The La Mesa City Council delayed approval for the design of a new downtown apartment building after residents objected to how the five-story structure might affect parking and traffic.
The 64-unit complex is believed to be where the historic Randall Lamb and Associates building once stood, before it burned down in May 2020 during racial justice protests that turned violent.
The project has already been approved by various city agencies, making it largely a done deal. But the debate taps into broader tensions within the growing city of East County over the degree of overdevelopment, a central issue in this year’s city council elections.
“I have a safety concern” about “so many people and so many vehicles,” said Mayor Mark Arapostathis, who is running for re-election. “What is the guarantee that everyone will use public transport? »
The council voted 4-0 on Tuesday to gather more information before reviewing the proposal. Councilor Laura Lothian recused herself because her office is close to the site and State Law prohibits public officials from intervening in matters that could affect them financially.
The site is about a block from a light rail station, and eight of the 64 apartments are considered affordable housing, allowing developers to circumvent certain rules, including the number of parking spaces required.
Only 29 places would be offered, which makes a little less than one place for two apartments, according to city records.
The project was developed by Palm Street Ventures LLC, and a representative said the complex was needed to accommodate the city’s growth.
“It’s definitely a change from the old buildings, but I think it will be a positive change,” said Brian Garmo, who works downtown at GC Properties. “We are proud of this building.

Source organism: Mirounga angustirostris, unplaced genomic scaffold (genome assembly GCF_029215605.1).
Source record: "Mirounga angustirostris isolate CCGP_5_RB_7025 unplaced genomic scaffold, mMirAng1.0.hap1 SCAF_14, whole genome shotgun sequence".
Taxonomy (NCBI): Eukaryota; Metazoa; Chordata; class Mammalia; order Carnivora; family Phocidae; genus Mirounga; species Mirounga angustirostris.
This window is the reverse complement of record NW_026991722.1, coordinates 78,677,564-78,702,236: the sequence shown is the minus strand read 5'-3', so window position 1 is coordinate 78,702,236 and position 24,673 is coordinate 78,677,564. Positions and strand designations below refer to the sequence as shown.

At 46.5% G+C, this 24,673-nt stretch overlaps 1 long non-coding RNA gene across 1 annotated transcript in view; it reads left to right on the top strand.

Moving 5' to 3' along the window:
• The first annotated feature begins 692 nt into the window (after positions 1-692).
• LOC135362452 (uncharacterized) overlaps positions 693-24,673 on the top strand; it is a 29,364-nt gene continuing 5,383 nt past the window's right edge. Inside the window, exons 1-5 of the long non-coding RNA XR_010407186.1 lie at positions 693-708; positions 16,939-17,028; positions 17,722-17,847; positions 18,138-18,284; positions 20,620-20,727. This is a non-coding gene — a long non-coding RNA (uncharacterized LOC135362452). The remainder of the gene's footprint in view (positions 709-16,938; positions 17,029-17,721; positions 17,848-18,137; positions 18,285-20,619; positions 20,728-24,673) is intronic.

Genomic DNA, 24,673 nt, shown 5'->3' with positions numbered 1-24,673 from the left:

He estimated that the eight affordable units would rent for about $1,000 a month and the other apartments would cost between $2,100 and $2,900, depending on whether they had one or two bedrooms. There would also be room for at least one business at the 4757 Palm Ave address.
Garmo said research showed a parking surplus downtown. While he isn’t worried about the project going off the rails, Garmo said he’s open to changing the design to address safety concerns.
Councilman Bill Baber said some trees planned near the southeast corner of Palm Avenue and Allison Avenue could worsen driver visibility.
“This is one of the most dangerous intersections in La Mesa,” Baber said.
Several people were upset that they hadn’t heard of the proposal sooner.
“This project doesn’t fit,” said mayoral candidate Kristine Alessio. Downtown, known as the Village, “sets us apart from almost any town in San Diego – how did we get here when we’re building an apartment building in the middle of it?”
Board options are limited.
The city’s design review board approved the project 3-0 in June, and on September 21, the planning commission voted in favor 3-1. Because there was no appeal, city staff said council could only rule on the design of the building, not the more important question of whether it should exist.
Kerry Kusiak, La Mesa’s director of community development, said leaders could only stop the project for public safety reasons, though City Attorney Glenn Sabine said an effort to stop the project might violate state law.
California lawmakers have repeatedly allowed developers to circumvent local rules in an attempt to build homes in a housing-strapped state.
Council member Colin Parent suggested that the benefits of the building outweighed the disadvantages.
“I am very committed to allowing more people to have the same access to the Village that I had when I moved here,” he said.